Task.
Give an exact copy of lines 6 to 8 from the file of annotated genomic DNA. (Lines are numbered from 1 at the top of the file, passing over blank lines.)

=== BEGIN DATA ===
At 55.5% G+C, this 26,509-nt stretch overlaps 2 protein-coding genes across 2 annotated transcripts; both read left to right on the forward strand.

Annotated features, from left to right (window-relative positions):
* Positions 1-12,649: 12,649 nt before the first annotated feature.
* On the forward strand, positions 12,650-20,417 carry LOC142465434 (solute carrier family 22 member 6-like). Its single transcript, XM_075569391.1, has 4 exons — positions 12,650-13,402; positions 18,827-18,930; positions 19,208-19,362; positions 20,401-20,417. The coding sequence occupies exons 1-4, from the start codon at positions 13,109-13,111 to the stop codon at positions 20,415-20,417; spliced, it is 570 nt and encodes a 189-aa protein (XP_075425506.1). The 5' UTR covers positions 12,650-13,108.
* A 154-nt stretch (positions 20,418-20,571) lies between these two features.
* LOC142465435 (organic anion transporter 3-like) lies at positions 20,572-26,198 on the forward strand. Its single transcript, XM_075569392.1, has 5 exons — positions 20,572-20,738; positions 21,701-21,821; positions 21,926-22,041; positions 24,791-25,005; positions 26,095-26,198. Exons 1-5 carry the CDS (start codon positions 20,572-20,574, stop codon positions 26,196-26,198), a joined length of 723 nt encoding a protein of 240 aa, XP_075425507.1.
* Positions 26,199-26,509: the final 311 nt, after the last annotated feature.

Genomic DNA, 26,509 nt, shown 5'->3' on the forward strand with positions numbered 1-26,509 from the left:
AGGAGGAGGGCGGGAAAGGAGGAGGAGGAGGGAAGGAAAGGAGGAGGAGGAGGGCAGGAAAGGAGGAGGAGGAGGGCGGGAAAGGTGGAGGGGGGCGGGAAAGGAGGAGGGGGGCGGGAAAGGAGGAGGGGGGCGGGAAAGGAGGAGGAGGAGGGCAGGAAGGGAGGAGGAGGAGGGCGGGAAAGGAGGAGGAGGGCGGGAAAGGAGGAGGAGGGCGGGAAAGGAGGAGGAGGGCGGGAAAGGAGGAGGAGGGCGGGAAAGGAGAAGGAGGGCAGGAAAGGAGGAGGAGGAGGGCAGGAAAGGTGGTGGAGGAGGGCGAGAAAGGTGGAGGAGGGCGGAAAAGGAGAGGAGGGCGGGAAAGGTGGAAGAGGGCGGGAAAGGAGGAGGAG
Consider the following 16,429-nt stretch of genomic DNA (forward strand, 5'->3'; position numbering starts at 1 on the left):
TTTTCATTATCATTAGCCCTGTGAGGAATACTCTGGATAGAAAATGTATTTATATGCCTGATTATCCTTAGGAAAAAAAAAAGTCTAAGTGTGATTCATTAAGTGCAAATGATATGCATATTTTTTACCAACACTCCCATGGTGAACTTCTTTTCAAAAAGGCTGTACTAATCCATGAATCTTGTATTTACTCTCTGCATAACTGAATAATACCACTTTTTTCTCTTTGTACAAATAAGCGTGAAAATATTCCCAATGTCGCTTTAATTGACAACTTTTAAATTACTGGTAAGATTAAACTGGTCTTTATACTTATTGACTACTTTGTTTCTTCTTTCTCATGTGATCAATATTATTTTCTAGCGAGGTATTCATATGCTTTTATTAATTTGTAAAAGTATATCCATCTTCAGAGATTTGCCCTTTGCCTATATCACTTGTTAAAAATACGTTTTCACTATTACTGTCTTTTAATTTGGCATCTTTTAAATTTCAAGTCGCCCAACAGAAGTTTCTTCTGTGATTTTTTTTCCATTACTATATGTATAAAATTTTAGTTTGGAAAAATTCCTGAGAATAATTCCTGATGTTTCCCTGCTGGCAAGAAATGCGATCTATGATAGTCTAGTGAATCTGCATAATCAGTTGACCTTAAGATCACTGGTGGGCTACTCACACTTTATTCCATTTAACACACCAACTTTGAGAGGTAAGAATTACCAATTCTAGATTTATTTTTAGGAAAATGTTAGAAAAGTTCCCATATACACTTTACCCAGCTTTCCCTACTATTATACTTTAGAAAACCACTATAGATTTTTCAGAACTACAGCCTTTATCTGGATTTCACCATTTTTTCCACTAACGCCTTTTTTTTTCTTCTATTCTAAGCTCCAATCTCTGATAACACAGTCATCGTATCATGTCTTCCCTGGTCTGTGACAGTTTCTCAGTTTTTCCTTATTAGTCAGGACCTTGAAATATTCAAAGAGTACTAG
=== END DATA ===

* LOC142465435 (organic anion transporter 3-like) lies at positions 20,572-26,198 on the forward strand. Its single transcript, XM_075569392.1, has 5 exons — positions 20,572-20,738; positions 21,701-21,821; positions 21,926-22,041; positions 24,791-25,005; positions 26,095-26,198. Exons 1-5 carry the CDS (start codon positions 20,572-20,574, stop codon positions 26,196-26,198), a joined length of 723 nt encoding a protein of 240 aa, XP_075425507.1.
* Positions 26,199-26,509: the final 311 nt, after the last annotated feature.

Genomic DNA, 26,509 nt, shown 5'->3' on the forward strand with positions numbered 1-26,509 from the left: